Like architects, engineers are licensed by the state and obtain their qualifications via a professional degree and professional exam. Most engineers specialize in a particular area, such as mechanical, electrical, structural, and civil engineering. Multistory housing may require the services of any or all of these specialties. The majority of single-family housing gets built without the services of any engineer, except perhaps for a civil engineer to survey the site. In high-end housing, mechanical engineers may be entrusted with the design of the heating, ventilation, and air-conditioning (HVAC) systems. An electrical engineer might design the power and lighting, communications, and other electrical systems. To work effectively with an engineer, you will need a final layout of your portions of the house in hand, along with the particular equipment that will be installed. If a mechanical engineer is charged with designing the HVAC or plumbing system, be prepared to provide the engineer with any plumbing, ducting, and power requirements for the fixtures and equipment you specify. Get these requirements from catalogs and pass them along as soon as possible in the design process. If an architect is in charge of the overall design, you probably will communicate this information through him or her.

Interior Designers

The design team of high-end residential projects may include an interior designer, who specializes in organizing the interior and specifying furnishings and color schemes. If an interior designer is involved with the project, you will need to clarify the various design responsibilities early on. Confusion and bruised egos will surely result if all the players don’t know how they fit into the team and how project communication will work.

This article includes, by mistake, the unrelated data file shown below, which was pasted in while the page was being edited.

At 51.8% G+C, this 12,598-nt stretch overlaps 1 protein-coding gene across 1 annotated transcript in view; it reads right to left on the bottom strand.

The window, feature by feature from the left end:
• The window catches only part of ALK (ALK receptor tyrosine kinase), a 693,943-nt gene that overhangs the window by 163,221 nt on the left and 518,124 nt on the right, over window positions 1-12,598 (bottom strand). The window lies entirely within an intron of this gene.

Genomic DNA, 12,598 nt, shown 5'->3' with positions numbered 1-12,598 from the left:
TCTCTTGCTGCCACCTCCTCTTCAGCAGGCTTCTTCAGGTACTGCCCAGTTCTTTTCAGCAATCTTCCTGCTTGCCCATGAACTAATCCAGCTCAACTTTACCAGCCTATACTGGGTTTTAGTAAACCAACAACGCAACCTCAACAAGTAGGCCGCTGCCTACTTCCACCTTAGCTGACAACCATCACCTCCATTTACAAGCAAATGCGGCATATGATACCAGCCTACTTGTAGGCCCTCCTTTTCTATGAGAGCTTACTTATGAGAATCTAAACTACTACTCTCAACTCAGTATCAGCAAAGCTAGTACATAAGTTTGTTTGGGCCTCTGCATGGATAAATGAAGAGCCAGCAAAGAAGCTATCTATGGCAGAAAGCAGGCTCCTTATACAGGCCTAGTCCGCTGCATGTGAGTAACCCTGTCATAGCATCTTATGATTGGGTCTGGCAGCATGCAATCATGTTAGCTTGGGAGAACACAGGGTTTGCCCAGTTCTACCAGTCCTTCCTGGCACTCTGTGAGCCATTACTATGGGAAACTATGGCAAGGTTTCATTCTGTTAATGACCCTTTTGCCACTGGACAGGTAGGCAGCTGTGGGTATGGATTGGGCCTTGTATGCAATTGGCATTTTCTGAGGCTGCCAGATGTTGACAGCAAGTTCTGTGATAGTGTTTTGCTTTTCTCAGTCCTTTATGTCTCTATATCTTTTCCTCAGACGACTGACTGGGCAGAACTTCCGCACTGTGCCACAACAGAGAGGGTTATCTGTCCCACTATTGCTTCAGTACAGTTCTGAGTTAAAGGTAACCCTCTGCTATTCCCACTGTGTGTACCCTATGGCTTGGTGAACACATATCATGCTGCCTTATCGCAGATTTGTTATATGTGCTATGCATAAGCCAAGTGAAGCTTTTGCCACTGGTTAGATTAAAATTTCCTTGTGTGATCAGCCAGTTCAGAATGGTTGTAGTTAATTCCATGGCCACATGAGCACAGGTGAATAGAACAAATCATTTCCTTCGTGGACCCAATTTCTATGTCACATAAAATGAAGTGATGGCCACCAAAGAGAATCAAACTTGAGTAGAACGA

Other Designers

Various other designers may design particular systems in a residence, including the heating, cooling, lighting, security, automation, solar systems, fire suppression, landscaping, water purification, flooring, and other systems. The professionals who design these systems gain their expertise in various ways, which may include a college major or experience in their field. They may or may not hold professional licenses or certification by a professional association. For example, a lighting designer may be a licensed electrical engineer, an electrician, or a person who has developed skills in that area from working for a company that manufactures or sells lighting.


Once the planning work is complete, another team enters the project: builders and installers. A residential project may require the services of a very few or several specialists, according to the complexity of the project.

General Contractors

All building projects need someone to coordinate the various actors involved in the construction. Whoever takes on this important charge must schedule the construction, recruit the subcontractors (subs), usually pay them, and oversee the construction. The task is daunting, rather like herding cats. Owners who act as their own general contractors often encounter rough wa...